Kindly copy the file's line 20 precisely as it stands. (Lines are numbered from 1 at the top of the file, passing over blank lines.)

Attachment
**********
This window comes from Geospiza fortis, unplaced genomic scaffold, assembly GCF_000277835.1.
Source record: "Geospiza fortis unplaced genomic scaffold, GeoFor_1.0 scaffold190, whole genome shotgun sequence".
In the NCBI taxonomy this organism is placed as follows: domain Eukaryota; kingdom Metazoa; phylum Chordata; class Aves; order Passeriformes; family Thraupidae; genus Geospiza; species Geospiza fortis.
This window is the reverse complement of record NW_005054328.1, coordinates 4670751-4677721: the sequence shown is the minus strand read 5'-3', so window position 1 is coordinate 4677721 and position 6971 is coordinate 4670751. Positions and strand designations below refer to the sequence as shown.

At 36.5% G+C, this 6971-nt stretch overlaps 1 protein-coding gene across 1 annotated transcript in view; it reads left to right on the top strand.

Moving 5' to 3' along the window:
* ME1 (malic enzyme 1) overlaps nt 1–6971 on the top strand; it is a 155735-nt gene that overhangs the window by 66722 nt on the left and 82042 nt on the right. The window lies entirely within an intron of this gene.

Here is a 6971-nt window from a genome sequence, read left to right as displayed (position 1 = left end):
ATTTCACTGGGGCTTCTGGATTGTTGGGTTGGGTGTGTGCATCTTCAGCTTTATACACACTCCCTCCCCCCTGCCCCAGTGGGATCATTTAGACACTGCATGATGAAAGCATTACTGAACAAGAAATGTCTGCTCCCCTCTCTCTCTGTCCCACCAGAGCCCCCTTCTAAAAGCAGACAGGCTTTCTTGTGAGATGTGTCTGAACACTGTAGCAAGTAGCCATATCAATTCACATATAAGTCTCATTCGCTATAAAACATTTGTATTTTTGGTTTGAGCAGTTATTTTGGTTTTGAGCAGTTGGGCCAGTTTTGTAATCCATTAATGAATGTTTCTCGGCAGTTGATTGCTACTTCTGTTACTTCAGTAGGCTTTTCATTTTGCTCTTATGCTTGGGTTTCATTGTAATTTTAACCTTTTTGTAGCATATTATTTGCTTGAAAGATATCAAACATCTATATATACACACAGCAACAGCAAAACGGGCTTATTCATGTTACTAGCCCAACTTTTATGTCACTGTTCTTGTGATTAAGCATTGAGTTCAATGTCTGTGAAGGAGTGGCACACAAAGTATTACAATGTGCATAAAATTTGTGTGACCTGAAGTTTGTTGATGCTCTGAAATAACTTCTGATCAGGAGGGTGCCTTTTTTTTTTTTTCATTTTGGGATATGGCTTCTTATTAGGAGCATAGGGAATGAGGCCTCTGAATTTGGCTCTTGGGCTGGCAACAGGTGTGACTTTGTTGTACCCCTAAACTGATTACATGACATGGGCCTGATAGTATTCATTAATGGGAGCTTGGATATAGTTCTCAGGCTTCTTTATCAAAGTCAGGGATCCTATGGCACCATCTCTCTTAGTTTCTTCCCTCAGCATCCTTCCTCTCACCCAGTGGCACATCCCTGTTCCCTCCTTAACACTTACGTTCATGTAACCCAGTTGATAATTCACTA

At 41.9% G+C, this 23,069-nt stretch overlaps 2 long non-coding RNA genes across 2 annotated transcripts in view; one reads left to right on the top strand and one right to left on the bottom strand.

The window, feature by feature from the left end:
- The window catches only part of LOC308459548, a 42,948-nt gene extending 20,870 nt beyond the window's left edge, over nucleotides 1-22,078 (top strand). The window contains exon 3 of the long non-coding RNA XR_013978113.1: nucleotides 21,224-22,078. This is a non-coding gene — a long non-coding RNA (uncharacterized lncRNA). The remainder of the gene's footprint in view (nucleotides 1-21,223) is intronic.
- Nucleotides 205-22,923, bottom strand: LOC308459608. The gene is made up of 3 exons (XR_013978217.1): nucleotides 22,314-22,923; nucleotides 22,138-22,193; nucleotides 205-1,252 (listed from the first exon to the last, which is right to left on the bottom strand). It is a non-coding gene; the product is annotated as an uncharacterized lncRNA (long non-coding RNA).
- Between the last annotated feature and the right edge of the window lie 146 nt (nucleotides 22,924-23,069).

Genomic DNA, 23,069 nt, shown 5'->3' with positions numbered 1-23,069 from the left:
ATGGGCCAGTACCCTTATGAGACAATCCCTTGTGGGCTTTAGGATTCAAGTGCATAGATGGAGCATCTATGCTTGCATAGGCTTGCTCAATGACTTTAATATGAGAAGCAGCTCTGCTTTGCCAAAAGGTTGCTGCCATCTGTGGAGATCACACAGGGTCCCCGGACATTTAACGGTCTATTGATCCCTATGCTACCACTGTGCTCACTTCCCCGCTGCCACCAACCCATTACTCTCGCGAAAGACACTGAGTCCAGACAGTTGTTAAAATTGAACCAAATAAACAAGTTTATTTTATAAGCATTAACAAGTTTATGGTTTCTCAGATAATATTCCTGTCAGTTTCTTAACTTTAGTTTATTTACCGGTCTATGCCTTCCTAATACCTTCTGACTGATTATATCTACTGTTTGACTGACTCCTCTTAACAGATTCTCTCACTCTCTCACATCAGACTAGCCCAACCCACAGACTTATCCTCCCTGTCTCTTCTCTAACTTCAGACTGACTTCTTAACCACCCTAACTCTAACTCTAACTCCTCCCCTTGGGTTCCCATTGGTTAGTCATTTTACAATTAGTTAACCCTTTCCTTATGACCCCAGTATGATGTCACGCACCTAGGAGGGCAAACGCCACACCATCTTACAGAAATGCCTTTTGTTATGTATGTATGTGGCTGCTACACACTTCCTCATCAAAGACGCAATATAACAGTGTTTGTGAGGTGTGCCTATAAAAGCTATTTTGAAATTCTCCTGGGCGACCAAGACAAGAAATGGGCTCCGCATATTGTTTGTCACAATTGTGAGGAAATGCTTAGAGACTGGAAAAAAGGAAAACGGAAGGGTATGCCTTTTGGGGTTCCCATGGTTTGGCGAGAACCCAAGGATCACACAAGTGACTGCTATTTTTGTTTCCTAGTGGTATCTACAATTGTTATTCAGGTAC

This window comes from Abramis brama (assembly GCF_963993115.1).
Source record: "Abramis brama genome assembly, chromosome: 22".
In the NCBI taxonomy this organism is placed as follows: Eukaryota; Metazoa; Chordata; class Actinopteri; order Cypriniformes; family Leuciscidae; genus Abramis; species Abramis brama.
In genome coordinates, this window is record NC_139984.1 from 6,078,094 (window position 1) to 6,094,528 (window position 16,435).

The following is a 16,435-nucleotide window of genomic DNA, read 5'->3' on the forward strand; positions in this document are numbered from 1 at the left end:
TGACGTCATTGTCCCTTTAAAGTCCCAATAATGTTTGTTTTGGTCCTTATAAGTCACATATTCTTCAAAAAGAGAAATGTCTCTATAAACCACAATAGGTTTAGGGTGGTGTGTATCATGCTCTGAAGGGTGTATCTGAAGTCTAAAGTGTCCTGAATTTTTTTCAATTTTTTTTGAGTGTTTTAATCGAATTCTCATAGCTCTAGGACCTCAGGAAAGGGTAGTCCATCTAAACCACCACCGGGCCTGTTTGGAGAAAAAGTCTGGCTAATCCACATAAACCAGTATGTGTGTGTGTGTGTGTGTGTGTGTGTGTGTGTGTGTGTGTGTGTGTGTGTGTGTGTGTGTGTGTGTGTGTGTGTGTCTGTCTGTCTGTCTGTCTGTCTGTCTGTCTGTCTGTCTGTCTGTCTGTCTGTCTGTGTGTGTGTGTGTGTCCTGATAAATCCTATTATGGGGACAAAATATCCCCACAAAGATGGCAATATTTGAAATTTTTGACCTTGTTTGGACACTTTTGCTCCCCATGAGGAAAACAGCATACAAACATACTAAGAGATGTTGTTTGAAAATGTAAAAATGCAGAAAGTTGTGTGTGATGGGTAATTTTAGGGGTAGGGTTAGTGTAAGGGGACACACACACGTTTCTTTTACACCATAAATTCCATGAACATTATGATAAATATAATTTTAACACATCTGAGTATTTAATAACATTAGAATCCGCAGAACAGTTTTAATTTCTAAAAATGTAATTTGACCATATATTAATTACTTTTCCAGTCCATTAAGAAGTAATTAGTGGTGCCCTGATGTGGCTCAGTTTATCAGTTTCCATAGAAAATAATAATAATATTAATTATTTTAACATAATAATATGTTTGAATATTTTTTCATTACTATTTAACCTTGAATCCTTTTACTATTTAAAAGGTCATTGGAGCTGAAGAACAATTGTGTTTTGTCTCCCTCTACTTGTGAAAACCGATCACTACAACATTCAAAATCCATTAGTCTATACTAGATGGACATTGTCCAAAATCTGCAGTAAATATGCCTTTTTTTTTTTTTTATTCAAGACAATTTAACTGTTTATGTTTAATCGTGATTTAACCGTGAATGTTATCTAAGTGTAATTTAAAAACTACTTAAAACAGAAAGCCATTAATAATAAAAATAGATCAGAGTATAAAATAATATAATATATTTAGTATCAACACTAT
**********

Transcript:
In genome coordinates, this window is record NC_139984.1 from 6,078,094 (window position 1) to 6,094,528 (window position 16,435).